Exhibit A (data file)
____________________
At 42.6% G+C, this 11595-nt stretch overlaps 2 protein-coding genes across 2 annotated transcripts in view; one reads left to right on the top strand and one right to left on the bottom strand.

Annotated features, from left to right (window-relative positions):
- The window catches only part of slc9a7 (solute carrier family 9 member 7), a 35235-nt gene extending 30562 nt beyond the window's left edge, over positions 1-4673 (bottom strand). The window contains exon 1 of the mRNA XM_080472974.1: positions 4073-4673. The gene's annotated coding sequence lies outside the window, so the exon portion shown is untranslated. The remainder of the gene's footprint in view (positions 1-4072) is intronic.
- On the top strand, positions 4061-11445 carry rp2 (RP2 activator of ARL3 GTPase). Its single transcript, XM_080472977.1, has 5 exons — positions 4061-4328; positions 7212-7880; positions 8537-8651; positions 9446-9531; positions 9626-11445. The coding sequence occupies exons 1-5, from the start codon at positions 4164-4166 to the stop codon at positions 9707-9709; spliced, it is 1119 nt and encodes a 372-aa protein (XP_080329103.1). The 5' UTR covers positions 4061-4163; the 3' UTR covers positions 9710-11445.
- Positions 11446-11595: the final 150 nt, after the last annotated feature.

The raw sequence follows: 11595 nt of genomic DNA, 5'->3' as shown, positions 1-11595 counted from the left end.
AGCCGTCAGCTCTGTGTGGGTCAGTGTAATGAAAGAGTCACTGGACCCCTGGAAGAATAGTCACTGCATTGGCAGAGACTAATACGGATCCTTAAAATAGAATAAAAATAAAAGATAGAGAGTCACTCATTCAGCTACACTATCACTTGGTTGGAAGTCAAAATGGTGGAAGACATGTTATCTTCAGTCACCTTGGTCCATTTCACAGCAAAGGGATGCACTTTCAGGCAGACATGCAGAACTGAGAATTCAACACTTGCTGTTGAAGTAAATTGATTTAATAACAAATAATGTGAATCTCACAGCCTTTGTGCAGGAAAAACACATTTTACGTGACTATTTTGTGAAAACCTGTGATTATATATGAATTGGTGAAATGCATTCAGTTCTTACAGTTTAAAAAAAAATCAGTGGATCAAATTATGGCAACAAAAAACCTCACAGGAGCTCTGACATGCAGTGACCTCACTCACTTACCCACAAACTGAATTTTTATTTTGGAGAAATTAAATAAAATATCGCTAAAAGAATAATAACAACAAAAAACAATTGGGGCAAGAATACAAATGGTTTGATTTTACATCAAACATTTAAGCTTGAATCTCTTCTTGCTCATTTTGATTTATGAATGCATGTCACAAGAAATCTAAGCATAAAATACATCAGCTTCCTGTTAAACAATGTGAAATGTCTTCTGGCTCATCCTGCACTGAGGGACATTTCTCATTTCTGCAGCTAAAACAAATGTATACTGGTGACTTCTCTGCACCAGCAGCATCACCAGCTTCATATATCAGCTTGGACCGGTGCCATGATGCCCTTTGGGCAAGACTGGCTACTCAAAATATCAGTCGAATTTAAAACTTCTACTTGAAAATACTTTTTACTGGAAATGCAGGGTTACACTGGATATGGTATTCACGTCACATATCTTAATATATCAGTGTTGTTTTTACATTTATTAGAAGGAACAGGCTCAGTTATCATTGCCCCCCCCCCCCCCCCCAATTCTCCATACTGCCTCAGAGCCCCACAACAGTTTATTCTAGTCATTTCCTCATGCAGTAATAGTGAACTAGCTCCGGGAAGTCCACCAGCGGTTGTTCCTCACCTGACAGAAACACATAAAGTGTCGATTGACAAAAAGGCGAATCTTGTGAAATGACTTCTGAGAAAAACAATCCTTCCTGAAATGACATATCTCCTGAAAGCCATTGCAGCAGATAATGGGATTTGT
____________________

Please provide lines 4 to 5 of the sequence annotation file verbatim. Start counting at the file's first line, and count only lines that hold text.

- On the top strand, positions 4061-11445 carry rp2 (RP2 activator of ARL3 GTPase). Its single transcript, XM_080472977.1, has 5 exons — positions 4061-4328; positions 7212-7880; positions 8537-8651; positions 9446-9531; positions 9626-11445. The coding sequence occupies exons 1-5, from the start codon at positions 4164-4166 to the stop codon at positions 9707-9709; spliced, it is 1119 nt and encodes a 372-aa protein (XP_080329103.1). The 5' UTR covers positions 4061-4163; the 3' UTR covers positions 9710-11445.
- Positions 11446-11595: the final 150 nt, after the last annotated feature.